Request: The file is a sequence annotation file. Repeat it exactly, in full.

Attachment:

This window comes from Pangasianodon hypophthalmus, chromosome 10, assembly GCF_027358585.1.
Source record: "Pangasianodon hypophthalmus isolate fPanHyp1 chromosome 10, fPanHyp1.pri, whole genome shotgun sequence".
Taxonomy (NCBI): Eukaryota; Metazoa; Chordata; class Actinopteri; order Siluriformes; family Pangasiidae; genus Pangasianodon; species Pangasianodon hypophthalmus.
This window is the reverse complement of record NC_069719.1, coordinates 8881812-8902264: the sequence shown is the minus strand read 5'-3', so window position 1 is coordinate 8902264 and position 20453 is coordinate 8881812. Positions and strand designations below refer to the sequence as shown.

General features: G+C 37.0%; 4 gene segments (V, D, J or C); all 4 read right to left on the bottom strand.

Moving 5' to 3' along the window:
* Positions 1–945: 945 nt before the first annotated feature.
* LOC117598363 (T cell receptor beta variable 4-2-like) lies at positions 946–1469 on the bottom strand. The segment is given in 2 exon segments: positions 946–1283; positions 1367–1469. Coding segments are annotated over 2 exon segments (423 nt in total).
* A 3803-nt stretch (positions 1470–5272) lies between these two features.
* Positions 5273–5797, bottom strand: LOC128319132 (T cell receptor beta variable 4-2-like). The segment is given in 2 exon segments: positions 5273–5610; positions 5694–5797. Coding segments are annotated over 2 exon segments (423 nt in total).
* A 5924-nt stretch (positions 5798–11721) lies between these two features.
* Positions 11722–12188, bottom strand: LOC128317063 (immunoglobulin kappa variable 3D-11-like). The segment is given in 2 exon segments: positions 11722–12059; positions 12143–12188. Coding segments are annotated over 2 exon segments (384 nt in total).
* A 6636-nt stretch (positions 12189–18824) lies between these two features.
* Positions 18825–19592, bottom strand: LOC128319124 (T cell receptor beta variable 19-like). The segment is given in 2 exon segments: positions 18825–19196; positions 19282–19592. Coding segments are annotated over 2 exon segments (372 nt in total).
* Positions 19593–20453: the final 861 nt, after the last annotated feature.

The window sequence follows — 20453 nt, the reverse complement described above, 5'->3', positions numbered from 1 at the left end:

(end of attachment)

This window comes from Pangasianodon hypophthalmus, chromosome 10, assembly GCF_027358585.1.
Source record: "Pangasianodon hypophthalmus isolate fPanHyp1 chromosome 10, fPanHyp1.pri, whole genome shotgun sequence".
Taxonomy (NCBI): Eukaryota; Metazoa; Chordata; class Actinopteri; order Siluriformes; family Pangasiidae; genus Pangasianodon; species Pangasianodon hypophthalmus.
This window is the reverse complement of record NC_069719.1, coordinates 8881812-8902264: the sequence shown is the minus strand read 5'-3', so window position 1 is coordinate 8902264 and position 20453 is coordinate 8881812. Positions and strand designations below refer to the sequence as shown.

General features: G+C 37.0%; 4 gene segments (V, D, J or C); all 4 read right to left on the bottom strand.

Moving 5' to 3' along the window:
* Positions 1–945: 945 nt before the first annotated feature.
* LOC117598363 (T cell receptor beta variable 4-2-like) lies at positions 946–1469 on the bottom strand. The segment is given in 2 exon segments: positions 946–1283; positions 1367–1469. Coding segments are annotated over 2 exon segments (423 nt in total).
* A 3803-nt stretch (positions 1470–5272) lies between these two features.
* Positions 5273–5797, bottom strand: LOC128319132 (T cell receptor beta variable 4-2-like). The segment is given in 2 exon segments: positions 5273–5610; positions 5694–5797. Coding segments are annotated over 2 exon segments (423 nt in total).
* A 5924-nt stretch (positions 5798–11721) lies between these two features.
* Positions 11722–12188, bottom strand: LOC128317063 (immunoglobulin kappa variable 3D-11-like). The segment is given in 2 exon segments: positions 11722–12059; positions 12143–12188. Coding segments are annotated over 2 exon segments (384 nt in total).
* A 6636-nt stretch (positions 12189–18824) lies between these two features.
* Positions 18825–19592, bottom strand: LOC128319124 (T cell receptor beta variable 19-like). The segment is given in 2 exon segments: positions 18825–19196; positions 19282–19592. Coding segments are annotated over 2 exon segments (372 nt in total).
* Positions 19593–20453: the final 861 nt, after the last annotated feature.

The window sequence follows — 20453 nt, the reverse complement described above, 5'->3', positions numbered from 1 at the left end: